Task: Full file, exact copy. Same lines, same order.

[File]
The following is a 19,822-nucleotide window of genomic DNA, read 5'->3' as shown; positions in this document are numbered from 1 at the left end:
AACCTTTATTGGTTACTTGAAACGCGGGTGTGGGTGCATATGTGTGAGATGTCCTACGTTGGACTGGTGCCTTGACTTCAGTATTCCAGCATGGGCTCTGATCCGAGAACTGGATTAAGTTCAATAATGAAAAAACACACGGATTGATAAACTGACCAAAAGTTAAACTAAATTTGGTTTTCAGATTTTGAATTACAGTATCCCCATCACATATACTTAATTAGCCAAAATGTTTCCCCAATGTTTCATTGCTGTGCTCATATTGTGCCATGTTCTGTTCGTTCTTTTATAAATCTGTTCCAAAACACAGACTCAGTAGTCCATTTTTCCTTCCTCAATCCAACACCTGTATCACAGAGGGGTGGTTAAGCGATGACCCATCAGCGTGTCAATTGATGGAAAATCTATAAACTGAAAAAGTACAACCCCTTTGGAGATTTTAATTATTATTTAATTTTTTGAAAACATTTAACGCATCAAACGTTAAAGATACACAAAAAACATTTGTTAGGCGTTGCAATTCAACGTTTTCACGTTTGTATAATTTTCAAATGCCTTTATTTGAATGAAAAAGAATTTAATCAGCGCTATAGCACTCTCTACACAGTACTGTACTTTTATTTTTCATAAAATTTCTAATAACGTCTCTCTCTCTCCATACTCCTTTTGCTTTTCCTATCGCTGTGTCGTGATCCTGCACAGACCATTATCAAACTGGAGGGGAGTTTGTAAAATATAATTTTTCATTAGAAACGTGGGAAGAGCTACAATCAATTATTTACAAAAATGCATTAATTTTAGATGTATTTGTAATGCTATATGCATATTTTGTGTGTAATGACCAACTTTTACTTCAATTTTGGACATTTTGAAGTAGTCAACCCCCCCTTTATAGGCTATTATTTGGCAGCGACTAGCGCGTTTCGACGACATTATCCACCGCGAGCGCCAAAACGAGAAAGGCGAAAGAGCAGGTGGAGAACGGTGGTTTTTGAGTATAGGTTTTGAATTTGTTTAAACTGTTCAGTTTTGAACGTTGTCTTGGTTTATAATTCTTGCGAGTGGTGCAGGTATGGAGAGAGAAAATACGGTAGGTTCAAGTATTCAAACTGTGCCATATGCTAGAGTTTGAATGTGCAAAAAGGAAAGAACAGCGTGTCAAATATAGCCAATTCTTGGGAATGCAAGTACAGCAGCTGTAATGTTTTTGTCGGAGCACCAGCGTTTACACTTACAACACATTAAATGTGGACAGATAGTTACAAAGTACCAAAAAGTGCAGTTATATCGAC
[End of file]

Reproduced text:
The following is a 19,822-nucleotide window of genomic DNA, read 5'->3' as shown; positions in this document are numbered from 1 at the left end:
AACCTTTATTGGTTACTTGAAACGCGGGTGTGGGTGCATATGTGTGAGATGTCCTACGTTGGACTGGTGCCTTGACTTCAGTATTCCAGCATGGGCTCTGATCCGAGAACTGGATTAAGTTCAATAATGAAAAAACACACGGATTGATAAACTGACCAAAAGTTAAACTAAATTTGGTTTTCAGATTTTGAATTACAGTATCCCCATCACATATACTTAATTAGCCAAAATGTTTCCCCAATGTTTCATTGCTGTGCTCATATTGTGCCATGTTCTGTTCGTTCTTTTATAAATCTGTTCCAAAACACAGACTCAGTAGTCCATTTTTCCTTCCTCAATCCAACACCTGTATCACAGAGGGGTGGTTAAGCGATGACCCATCAGCGTGTCAATTGATGGAAAATCTATAAACTGAAAAAGTACAACCCCTTTGGAGATTTTAATTATTATTTAATTTTTTGAAAACATTTAACGCATCAAACGTTAAAGATACACAAAAAACATTTGTTAGGCGTTGCAATTCAACGTTTTCACGTTTGTATAATTTTCAAATGCCTTTATTTGAATGAAAAAGAATTTAATCAGCGCTATAGCACTCTCTACACAGTACTGTACTTTTATTTTTCATAAAATTTCTAATAACGTCTCTCTCTCTCCATACTCCTTTTGCTTTTCCTATCGCTGTGTCGTGATCCTGCACAGACCATTATCAAACTGGAGGGGAGTTTGTAAAATATAATTTTTCATTAGAAACGTGGGAAGAGCTACAATCAATTATTTACAAAAATGCATTAATTTTAGATGTATTTGTAATGCTATATGCATATTTTGTGTGTAATGACCAACTTTTACTTCAATTTTGGACATTTTGAAGTAGTCAACCCCCCCTTTATAGGCTATTATTTGGCAGCGACTAGCGCGTTTCGACGACATTATCCACCGCGAGCGCCAAAACGAGAAAGGCGAAAGAGCAGGTGGAGAACGGTGGTTTTTGAGTATAGGTTTTGAATTTGTTTAAACTGTTCAGTTTTGAACGTTGTCTTGGTTTATAATTCTTGCGAGTGGTGCAGGTATGGAGAGAGAAAATACGGTAGGTTCAAGTATTCAAACTGTGCCATATGCTAGAGTTTGAATGTGCAAAAAGGAAAGAACAGCGTGTCAAATATAGCCAATTCTTGGGAATGCAAGTACAGCAGCTGTAATGTTTTTGTCGGAGCACCAGCGTTTACACTTACAACACATTAAATGTGGACAGATAGTTACAAAGTACCAAAAAGTGCAGTTATATCGAC